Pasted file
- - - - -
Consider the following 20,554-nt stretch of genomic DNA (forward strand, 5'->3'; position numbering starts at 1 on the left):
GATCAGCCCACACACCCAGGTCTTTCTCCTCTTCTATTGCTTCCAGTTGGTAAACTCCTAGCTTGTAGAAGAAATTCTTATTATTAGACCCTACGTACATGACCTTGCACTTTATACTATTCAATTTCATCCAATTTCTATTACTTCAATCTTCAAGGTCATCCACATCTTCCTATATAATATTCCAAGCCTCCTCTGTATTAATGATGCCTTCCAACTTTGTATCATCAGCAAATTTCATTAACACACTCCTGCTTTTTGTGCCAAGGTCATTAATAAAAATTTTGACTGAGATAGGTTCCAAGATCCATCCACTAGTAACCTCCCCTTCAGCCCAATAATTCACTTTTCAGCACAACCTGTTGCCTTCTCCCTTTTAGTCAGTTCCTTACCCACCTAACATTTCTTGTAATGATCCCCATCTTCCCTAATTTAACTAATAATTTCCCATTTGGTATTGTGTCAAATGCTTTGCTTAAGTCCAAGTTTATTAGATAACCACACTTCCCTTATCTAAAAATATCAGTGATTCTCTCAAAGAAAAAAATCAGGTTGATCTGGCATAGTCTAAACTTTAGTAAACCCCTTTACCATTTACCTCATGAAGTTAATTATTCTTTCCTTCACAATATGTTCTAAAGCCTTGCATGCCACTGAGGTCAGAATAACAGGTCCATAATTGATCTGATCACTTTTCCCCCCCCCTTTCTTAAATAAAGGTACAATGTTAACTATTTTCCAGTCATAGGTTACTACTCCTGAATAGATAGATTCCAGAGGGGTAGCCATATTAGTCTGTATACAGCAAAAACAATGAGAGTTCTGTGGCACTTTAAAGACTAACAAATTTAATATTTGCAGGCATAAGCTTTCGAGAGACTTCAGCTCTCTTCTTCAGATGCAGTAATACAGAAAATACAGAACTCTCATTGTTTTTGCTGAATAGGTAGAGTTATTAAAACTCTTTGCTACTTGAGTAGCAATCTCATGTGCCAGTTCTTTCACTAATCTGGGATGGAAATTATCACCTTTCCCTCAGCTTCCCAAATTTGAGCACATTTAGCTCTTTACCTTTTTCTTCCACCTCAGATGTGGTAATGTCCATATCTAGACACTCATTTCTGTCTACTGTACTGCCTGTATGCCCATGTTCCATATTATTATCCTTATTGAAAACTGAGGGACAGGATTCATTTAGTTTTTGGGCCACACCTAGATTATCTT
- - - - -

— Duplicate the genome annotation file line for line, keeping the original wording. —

Consider the following 20,554-nt stretch of genomic DNA (forward strand, 5'->3'; position numbering starts at 1 on the left):
GATCAGCCCACACACCCAGGTCTTTCTCCTCTTCTATTGCTTCCAGTTGGTAAACTCCTAGCTTGTAGAAGAAATTCTTATTATTAGACCCTACGTACATGACCTTGCACTTTATACTATTCAATTTCATCCAATTTCTATTACTTCAATCTTCAAGGTCATCCACATCTTCCTATATAATATTCCAAGCCTCCTCTGTATTAATGATGCCTTCCAACTTTGTATCATCAGCAAATTTCATTAACACACTCCTGCTTTTTGTGCCAAGGTCATTAATAAAAATTTTGACTGAGATAGGTTCCAAGATCCATCCACTAGTAACCTCCCCTTCAGCCCAATAATTCACTTTTCAGCACAACCTGTTGCCTTCTCCCTTTTAGTCAGTTCCTTACCCACCTAACATTTCTTGTAATGATCCCCATCTTCCCTAATTTAACTAATAATTTCCCATTTGGTATTGTGTCAAATGCTTTGCTTAAGTCCAAGTTTATTAGATAACCACACTTCCCTTATCTAAAAATATCAGTGATTCTCTCAAAGAAAAAAATCAGGTTGATCTGGCATAGTCTAAACTTTAGTAAACCCCTTTACCATTTACCTCATGAAGTTAATTATTCTTTCCTTCACAATATGTTCTAAAGCCTTGCATGCCACTGAGGTCAGAATAACAGGTCCATAATTGATCTGATCACTTTTCCCCCCCCCTTTCTTAAATAAAGGTACAATGTTAACTATTTTCCAGTCATAGGTTACTACTCCTGAATAGATAGATTCCAGAGGGGTAGCCATATTAGTCTGTATACAGCAAAAACAATGAGAGTTCTGTGGCACTTTAAAGACTAACAAATTTAATATTTGCAGGCATAAGCTTTCGAGAGACTTCAGCTCTCTTCTTCAGATGCAGTAATACAGAAAATACAGAACTCTCATTGTTTTTGCTGAATAGGTAGAGTTATTAAAACTCTTTGCTACTTGAGTAGCAATCTCATGTGCCAGTTCTTTCACTAATCTGGGATGGAAATTATCACCTTTCCCTCAGCTTCCCAAATTTGAGCACATTTAGCTCTTTACCTTTTTCTTCCACCTCAGATGTGGTAATGTCCATATCTAGACACTCATTTCTGTCTACTGTACTGCCTGTATGCCCATGTTCCATATTATTATCCTTATTGAAAACTGAGGGACAGGATTCATTTAGTTTTTGGGCCACACCTAGATTATCTT